Nokia CEO Stephen Elop used the Nokia World conference in London to introduce the company's first smartphones to use Microsoft's Windows Phone 7 operating system, the Lumia 800 and Lumia 710. (Read our hands-on first impressions here and here.)
Elop knocked competing Microsoft licensees HTC and Samsung by calling the Lumia 800 'the first real Windows Phone'.
The Lumia 800 will be available imminently, while the cheaper Lumia 710 has yet to receive a confirmed Australian release date. It is due to be released in Russia and certain Asian countries before the end of the year.
This doesn't include the massive mainland Chinese market though, which isn't due to get the Lumia range until sometime next year. The US, where Nokia had traditionally been weak, will also have to wait until 2012 for a 'portfolio of products' as Elop put it, suggesting an America-specific range of Windows Phones. Unsurprisingly, Elop confirmed that LTE 4G models are in the works, but didn't go into specifics.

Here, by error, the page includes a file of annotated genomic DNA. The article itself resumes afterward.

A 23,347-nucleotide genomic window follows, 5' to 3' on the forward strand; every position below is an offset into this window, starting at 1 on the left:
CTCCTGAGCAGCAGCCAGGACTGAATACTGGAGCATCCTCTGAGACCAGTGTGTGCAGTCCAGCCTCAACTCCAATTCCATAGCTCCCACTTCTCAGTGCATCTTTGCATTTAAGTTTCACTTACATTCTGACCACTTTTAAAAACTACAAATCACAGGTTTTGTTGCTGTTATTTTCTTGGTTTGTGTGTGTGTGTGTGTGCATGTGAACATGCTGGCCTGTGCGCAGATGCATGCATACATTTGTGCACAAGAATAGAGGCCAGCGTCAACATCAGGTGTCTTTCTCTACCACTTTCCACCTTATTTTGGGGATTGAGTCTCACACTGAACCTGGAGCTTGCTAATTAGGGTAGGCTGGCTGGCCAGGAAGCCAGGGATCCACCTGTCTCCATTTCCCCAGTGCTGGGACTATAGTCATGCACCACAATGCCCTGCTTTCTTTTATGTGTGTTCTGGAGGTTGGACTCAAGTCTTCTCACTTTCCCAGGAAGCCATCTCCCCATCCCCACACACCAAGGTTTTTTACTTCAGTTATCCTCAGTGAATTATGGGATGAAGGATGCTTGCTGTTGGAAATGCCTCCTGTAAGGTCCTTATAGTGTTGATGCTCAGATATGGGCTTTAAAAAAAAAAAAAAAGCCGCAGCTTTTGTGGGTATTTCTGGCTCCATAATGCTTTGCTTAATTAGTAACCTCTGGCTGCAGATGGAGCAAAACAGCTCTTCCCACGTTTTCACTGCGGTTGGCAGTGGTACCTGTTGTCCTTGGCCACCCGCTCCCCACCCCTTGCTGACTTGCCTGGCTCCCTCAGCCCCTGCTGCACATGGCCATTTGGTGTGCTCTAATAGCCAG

Nokia isn't ignoring price-sensitive emerging markets such as Mexico and India, which the company is targeting with its new range of Asha phones which use the ageing Symbian Series 40 operating system. These phones, some of which will have physical QWERTY keyboards, will be able to run apps such as Nokia's answer to BBM, WhatsApp Messenger, and a browser that uses the cloud to speed up rendering times, similar to Opera and the Amazon Kindle Fire's browser. The Asha phones will become available later this year with prices ranging from €85-115.
The new Lumia series Windows Phones are central to Nokia's plan to regain market share and influence in the lucrative smartphone market, currently dominated by the iPhone and Google Android phones. Elop stated that while Nokia had a 'reliable, durable and trustworthy' image, that was no longer enough since people now 'expect something special' from their phones. The Lumia phones are evidence that Nokia is 'investing in key differentiators and changing the way we operate'